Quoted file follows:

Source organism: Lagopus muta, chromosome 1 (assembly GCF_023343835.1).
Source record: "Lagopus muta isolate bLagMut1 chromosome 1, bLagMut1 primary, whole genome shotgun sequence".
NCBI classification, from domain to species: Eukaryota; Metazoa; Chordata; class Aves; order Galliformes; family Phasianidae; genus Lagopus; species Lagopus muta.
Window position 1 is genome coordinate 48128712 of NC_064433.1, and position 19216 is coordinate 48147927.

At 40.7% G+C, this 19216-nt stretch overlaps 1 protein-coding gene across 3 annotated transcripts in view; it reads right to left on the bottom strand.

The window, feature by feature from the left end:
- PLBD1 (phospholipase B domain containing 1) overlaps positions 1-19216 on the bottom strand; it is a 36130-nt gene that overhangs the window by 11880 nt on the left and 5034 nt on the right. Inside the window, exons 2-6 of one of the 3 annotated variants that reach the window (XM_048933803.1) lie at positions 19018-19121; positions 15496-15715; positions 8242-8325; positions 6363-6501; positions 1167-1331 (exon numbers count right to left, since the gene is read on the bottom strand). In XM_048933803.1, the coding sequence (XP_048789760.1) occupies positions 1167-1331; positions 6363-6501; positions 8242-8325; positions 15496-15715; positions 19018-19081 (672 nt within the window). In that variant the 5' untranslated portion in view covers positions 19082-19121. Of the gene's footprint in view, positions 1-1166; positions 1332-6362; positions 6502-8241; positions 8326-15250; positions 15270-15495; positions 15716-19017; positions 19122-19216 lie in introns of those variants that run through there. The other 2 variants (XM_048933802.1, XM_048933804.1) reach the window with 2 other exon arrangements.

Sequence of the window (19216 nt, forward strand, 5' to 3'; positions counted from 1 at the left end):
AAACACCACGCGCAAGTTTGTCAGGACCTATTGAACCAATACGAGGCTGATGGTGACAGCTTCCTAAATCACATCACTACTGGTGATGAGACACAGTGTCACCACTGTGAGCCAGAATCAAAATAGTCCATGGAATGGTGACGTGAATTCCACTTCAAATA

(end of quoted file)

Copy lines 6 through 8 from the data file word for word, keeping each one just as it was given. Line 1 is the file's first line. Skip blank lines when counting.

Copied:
The window, feature by feature from the left end:
- PLBD1 (phospholipase B domain containing 1) overlaps positions 1-19216 on the bottom strand; it is a 36130-nt gene that overhangs the window by 11880 nt on the left and 5034 nt on the right. Inside the window, exons 2-6 of one of the 3 annotated variants that reach the window (XM_048933803.1) lie at positions 19018-19121; positions 15496-15715; positions 8242-8325; positions 6363-6501; positions 1167-1331 (exon numbers count right to left, since the gene is read on the bottom strand). In XM_048933803.1, the coding sequence (XP_048789760.1) occupies positions 1167-1331; positions 6363-6501; positions 8242-8325; positions 15496-15715; positions 19018-19081 (672 nt within the window). In that variant the 5' untranslated portion in view covers positions 19082-19121. Of the gene's footprint in view, positions 1-1166; positions 1332-6362; positions 6502-8241; positions 8326-15250; positions 15270-15495; positions 15716-19017; positions 19122-19216 lie in introns of those variants that run through there. The other 2 variants (XM_048933802.1, XM_048933804.1) reach the window with 2 other exon arrangements.

Sequence of the window (19216 nt, forward strand, 5' to 3'; positions counted from 1 at the left end):